Some of our data has a parent/child relationship, where one of the columns is a foreign key that joins to a record in the same table.
There may be cases where you want to know the “top parent of a child”, for example, to later be able to sum up revenue by top parent companies.
However in Redshift, it’s not possible to recursively join on a table to find the top parent id. Instead, you have to join the table onto itself multiple times, with the caveat that you must know the maximum depth of the hierarchy.
with level0 as ( select 0 as level, companies.company_id, companies.parent_company_id, companies.company_id as top_parent_company_id from companies where parent_company_id is null ), level1 as ( select 1 as level, companies.company_id, companies.parent_company_id, parent_companies.top_parent_company_id from companies inner join level0 as parent_companies on companies.parent_company_id = parent_companies.company_id ), level2 as ( select 2 as level, companies.company_id, companies.parent_company_id, parent_companies.top_parent_company_id from companies inner join level1 as parent_companies on companies.parent_company_id = parent_companies.company_id ) select * from level0 union all select * from level1 union all select * from level2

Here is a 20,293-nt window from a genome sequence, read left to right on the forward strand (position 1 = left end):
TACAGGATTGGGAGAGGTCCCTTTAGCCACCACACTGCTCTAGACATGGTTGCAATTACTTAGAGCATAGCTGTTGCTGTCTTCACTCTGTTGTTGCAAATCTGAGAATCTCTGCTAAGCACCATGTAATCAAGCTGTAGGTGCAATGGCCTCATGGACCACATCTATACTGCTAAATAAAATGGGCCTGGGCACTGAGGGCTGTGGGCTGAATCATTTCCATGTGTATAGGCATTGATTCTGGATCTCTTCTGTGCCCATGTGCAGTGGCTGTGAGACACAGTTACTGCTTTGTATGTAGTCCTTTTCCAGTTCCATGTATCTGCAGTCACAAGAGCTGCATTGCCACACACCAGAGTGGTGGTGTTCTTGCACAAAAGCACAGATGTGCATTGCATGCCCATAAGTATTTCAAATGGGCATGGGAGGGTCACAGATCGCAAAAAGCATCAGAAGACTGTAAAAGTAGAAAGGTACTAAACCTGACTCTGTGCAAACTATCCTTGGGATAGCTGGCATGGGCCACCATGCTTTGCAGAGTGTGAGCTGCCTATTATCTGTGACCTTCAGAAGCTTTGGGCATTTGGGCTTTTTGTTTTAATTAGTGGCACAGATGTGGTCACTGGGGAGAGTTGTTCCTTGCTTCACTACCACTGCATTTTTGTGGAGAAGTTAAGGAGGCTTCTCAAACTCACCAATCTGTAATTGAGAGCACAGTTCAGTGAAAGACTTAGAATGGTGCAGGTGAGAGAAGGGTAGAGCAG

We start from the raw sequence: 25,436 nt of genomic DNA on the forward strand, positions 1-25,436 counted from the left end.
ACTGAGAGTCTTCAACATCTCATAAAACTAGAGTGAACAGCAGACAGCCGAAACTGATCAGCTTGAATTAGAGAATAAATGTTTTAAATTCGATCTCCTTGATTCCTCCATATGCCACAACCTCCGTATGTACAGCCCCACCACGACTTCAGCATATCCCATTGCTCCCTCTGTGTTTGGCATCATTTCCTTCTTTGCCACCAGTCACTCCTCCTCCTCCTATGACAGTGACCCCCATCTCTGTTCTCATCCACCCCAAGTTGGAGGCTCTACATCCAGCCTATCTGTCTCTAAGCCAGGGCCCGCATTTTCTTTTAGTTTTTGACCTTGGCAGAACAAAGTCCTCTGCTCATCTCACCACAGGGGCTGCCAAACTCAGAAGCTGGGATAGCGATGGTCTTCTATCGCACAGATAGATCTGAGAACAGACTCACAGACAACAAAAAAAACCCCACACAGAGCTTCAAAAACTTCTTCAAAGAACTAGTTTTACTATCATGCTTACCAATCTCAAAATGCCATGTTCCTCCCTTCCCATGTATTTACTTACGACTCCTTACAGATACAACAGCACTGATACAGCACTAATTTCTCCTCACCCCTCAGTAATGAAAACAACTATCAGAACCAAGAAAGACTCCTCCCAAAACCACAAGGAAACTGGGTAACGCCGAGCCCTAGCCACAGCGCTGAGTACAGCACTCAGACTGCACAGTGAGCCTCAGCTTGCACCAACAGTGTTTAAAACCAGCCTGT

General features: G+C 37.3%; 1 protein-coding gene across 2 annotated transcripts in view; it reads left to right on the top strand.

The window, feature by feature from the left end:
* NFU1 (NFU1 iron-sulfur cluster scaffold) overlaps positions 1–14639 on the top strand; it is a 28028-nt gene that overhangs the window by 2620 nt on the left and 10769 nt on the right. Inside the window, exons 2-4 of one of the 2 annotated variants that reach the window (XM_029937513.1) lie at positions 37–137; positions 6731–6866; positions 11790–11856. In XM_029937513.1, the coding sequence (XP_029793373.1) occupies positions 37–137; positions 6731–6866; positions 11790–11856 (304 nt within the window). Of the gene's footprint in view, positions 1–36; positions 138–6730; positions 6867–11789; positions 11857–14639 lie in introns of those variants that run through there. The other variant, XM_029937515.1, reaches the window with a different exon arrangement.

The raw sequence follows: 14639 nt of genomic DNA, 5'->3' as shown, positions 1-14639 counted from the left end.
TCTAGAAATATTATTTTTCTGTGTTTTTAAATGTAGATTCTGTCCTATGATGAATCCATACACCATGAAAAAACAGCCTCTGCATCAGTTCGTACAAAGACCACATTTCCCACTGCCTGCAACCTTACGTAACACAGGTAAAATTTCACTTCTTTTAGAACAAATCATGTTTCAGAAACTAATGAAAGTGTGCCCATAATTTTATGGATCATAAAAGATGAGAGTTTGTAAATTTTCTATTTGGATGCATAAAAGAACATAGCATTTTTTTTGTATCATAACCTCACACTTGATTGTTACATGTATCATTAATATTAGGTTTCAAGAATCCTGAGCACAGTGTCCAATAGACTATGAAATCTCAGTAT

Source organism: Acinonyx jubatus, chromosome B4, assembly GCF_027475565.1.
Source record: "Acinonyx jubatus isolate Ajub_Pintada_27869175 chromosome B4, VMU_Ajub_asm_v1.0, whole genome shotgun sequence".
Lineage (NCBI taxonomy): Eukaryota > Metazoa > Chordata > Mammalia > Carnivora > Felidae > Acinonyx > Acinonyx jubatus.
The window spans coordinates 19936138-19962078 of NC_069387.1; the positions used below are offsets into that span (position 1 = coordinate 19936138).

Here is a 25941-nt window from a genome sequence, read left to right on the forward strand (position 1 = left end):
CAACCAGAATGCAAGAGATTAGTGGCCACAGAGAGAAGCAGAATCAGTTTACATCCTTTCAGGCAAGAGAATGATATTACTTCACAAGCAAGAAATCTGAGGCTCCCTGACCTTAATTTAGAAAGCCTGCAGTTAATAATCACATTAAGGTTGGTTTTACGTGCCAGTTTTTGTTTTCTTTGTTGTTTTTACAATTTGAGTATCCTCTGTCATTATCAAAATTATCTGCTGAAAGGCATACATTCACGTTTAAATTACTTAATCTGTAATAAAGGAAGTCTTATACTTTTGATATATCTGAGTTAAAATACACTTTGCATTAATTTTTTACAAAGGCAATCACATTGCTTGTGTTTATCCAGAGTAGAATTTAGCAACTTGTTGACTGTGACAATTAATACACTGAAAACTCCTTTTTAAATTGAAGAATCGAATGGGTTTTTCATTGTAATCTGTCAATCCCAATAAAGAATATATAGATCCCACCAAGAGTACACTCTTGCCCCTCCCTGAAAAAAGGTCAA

dbt macros can be used to make this code much cleaner - I wrote a fairly flexible macro that finds the
top_parent_id of an
entity based on a given
parent_id column. You can then join the results of this table back onto your original table for further modelling. You can find the macro, along with an advanced example, in this gist.
I also played around with writing a macro that returns the size of each “level” table, and only continues executing if there are records at this level. I was able to build a working version of that macro using dbt statements, however in the end I decided to stick with the above approach as it was much simpler and achieved what I needed. If you’re interested in the statement-based macro, let me know